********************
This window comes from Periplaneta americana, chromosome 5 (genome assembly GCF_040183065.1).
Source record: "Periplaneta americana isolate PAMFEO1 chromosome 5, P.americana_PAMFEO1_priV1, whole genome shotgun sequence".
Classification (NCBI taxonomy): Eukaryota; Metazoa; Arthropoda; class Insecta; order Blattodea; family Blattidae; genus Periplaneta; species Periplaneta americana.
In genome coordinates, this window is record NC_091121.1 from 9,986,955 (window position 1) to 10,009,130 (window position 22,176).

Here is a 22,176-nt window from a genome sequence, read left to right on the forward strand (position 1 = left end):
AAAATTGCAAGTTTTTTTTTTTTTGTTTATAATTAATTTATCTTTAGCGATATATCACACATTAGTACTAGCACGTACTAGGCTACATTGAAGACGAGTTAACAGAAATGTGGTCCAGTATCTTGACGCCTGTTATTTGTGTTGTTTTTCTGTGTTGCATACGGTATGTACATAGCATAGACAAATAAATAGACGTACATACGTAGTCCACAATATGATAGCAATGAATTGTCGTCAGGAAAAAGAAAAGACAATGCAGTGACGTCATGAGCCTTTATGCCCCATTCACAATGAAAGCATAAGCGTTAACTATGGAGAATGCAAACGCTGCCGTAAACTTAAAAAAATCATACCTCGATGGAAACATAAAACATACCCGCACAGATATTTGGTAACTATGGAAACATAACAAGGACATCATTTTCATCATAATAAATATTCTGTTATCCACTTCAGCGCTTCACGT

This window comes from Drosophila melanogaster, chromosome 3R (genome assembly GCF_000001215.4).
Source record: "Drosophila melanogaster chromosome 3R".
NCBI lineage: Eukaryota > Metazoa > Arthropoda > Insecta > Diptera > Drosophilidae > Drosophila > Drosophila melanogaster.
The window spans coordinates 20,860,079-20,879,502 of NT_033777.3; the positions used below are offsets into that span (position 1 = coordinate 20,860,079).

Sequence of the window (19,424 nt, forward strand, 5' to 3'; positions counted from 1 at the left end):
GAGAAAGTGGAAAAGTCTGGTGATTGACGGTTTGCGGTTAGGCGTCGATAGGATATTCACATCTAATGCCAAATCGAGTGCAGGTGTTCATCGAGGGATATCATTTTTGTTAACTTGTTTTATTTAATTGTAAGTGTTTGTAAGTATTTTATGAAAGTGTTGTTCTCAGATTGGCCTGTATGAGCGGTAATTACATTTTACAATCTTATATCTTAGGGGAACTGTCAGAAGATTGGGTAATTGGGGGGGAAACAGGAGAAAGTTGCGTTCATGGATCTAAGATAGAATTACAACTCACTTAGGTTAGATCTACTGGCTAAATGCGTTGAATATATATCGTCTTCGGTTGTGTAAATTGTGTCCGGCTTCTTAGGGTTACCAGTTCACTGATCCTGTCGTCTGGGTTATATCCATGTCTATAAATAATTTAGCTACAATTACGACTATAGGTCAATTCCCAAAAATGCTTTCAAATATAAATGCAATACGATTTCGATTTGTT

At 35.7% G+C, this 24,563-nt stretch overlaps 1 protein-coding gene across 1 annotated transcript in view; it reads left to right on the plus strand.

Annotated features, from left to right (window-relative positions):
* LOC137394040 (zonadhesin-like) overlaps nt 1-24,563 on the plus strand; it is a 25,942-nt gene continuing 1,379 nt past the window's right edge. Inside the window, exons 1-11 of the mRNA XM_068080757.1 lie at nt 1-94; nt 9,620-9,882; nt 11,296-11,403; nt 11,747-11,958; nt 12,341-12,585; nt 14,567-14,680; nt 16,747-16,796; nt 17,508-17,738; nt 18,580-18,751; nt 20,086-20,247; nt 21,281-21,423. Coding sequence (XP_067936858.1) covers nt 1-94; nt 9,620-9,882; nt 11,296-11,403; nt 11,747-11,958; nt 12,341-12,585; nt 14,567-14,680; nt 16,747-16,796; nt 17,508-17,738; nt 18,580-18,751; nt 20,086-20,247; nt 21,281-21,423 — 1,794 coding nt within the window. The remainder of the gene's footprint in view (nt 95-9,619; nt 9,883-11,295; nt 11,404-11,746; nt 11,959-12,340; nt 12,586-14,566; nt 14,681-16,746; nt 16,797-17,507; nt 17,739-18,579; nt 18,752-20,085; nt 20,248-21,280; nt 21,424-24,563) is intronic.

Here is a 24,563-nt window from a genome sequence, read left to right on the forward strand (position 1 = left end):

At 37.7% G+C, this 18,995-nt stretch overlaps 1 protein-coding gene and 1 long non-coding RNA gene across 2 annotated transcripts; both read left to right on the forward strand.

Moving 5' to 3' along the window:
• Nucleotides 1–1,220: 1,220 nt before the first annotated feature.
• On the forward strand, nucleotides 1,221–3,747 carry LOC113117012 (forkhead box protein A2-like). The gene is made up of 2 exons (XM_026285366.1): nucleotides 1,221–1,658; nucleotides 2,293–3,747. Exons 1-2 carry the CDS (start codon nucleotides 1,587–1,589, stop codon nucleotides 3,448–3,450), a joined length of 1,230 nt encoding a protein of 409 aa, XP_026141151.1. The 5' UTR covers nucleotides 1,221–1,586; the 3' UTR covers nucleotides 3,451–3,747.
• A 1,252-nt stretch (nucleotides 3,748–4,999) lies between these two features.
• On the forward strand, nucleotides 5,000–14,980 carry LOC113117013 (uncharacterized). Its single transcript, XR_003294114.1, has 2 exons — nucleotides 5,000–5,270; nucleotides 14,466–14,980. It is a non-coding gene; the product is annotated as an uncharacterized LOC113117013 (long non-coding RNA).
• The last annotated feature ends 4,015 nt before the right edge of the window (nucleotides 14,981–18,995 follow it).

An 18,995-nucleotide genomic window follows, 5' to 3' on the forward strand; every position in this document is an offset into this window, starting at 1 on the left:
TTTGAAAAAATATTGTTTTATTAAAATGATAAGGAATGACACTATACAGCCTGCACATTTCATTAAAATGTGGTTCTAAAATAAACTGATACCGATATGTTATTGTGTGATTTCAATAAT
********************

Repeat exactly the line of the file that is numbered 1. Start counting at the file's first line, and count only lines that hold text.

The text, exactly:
This window comes from Periplaneta americana, chromosome 5 (genome assembly GCF_040183065.1).